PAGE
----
Next Stop Brussels: French Farmers Vow to Take Tractor Protest Against Green Agenda to Heart of the EU

French farmers are threatening to take their tractor protests to the heart of the European Union and impose a blockade on Brussels as they have done to Paris in opposition to the green agenda favoured by globalists like President Emmanuel Macron.

The farmer uprising in France continued to grow this week, as an estimated 12,000 farmers in over 6,000 tractors enacted roadblocks in at least 120 locations throughout France on Tuesday, including access points to major cities such as Paris, Lyon and Marseilles. However, some are calling for the protests to set their sights on the EU government.

“The next step is Brussels, that’s for sure,” a grain grower from Loiret told the Le Figaro newspaper, with another adding: “We are able to go to Brussels, that doesn’t scare us.”

Motivated by the climate change agenda and expansionist visions, the EU has gone from being the friend to farmers as it was in decades past and is slowly becoming a major foe of agriculture, imposing onerous environmental regulations on agriculture while at the same time allowing food produced cheaper in other parts of the world without such stringent standards to freely flow into Europe, and thereby undercutting local farmers.

STRASBOURG, FRANCE - JANUARY 30: Farmers take part in a protest called by local branches of major farmer unions FNSEA and Jeunes Agriculteurs, blocking the A35 highway with tractors near Strasbourg, France, on January 30, 2024. Protests continue nationwide, called by several farmers unions on pay, tax and regulations. (Photo by Sathiri Kelpa/Anadolu via Getty Images)

STRASBOURG, FRANCE – JANUARY 30: Farmers take part in a protest called by local branches of major farmer unions FNSEA and Jeunes Agriculteurs, blocking the A35 highway with tractors near Strasbourg, France, on January 30, 2024. Protests continue nationwide, called by several farmers unions on pay, tax and regulations. (Photo by Sathiri Kelpa/Anadolu via Getty Images)

Defending the system he has been integral in creating, French President Emmanuel Macron said that “it would be easy to blame everything on Europe”.

Macron, who left the country for a state visit to Sweden on Tuesday despite the national crisis, did admit that the decision by Brussels to grant Ukrainian agriculture tariff-free access has had negative ramifications on farmers throughout the bloc.

“We have asked to have clear measures on imports from Ukraine because today we have things in volume and quality that are destabilising the European market, whether it comes to chickens or cereals,” he said per The Telegraph.

Meanwhile, Gabriel Attal, who was made the country’s youngest ever prime minister after being installed by Macron earlier this month, said that France would oppose the planned free trade deal between the EU and the South American ‘Mercosur’ nations of Argentina, Brazil, Paraguay and Uruguay, in a signal that the orthodoxy upholding free trade as a bedrock economic principle may be eroding in Europe.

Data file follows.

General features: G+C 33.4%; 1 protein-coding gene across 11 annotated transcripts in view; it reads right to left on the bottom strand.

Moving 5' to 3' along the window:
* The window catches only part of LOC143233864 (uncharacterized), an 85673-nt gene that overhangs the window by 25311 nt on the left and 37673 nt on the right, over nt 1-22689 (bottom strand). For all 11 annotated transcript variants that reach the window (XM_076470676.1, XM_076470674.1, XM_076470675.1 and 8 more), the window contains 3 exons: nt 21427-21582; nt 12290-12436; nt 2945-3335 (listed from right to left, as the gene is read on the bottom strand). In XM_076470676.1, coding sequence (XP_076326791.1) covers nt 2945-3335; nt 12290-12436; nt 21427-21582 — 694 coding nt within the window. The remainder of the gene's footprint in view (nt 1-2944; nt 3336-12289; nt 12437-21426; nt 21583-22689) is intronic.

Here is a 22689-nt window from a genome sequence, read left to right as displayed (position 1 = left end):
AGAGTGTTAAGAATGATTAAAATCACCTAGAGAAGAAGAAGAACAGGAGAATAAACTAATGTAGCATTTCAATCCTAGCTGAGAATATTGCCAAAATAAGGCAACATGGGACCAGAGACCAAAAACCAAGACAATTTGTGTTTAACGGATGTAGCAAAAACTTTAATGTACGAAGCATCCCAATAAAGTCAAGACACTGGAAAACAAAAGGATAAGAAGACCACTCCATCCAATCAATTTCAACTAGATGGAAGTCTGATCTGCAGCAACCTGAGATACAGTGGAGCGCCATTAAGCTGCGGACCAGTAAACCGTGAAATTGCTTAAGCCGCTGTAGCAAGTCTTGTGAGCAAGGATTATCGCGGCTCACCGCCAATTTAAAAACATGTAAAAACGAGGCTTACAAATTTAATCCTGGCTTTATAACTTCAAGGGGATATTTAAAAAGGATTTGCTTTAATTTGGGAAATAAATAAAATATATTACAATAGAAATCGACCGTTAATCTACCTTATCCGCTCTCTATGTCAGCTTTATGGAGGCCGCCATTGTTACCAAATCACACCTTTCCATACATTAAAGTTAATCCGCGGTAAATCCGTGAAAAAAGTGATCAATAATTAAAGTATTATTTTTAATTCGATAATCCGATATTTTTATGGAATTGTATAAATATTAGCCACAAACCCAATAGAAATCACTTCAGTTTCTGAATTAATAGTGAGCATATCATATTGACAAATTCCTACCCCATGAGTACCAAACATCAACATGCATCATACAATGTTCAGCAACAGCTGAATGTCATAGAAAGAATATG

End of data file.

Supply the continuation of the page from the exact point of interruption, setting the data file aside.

Following his trip to Sweden, Macron will head to Brussels for crunch talks with European Commission President Ursula von der Leyen to discuss what measures can be taken to appease the growing farmer protest movement.

The embattled French president will be preceded by his minister of agriculture, Marc Fesneau, who is travelling to the defacto EU capital today “for a series of talks aimed at accelerating the treatment of European emergencies”.

STRASBOURG, FRANCE - JANUARY 30: Farmers take part in a protest called by local branches of major farmer unions FNSEA and Jeunes Agriculteurs, blocking the A35 highway with tractors near Strasbourg, France, on January 30, 2024. Protests continue nationwide, called by several farmers unions on pay, tax and regulations. (Photo by Sathiri Kelpa/Anadolu via Getty Images)

STRASBOURG, FRANCE – JANUARY 30: Farmers take part in a protest called by local branches of major farmer unions FNSEA and Jeunes Agriculteurs, blocking the A35 highway with tractors near Strasbourg, France, on January 30, 2024. Protests continue nationwide, called by several farmers unions on pay, tax and regulations. (Photo by Sathiri Kelpa/Anadolu via Getty Images)

The issues facing European farmers, such as the rising cost of fuel, high taxes, excessive government-required paperwork, the war in Ukraine, free trade, and green agenda regulations are set to be a major factor in the European Parliament elections in June and likely serving to bolster pro-farmer populist parties, which had already begun to surge over growing discontent with the open borders migration agenda of the globalist parties that have dominated European politics over the past decade.

Farmer’s uprisings have already seen political success in Europe, notably in the Netherlands, where the upstart tractor protest Farmer Citizen Movement party became the largest force in the Dutch senate last year and is likely to be a coalition partner of the presumptive prime minister, populist firebrand Geert Wilders, who has also aligned himself with the cause of the farmers.

Currently, there are active farmer protest movements in France, Germany, Poland and Romania. This week, farmers’ organisations in Spain said that they would be joining in on the action against over-regulation from Brussels.

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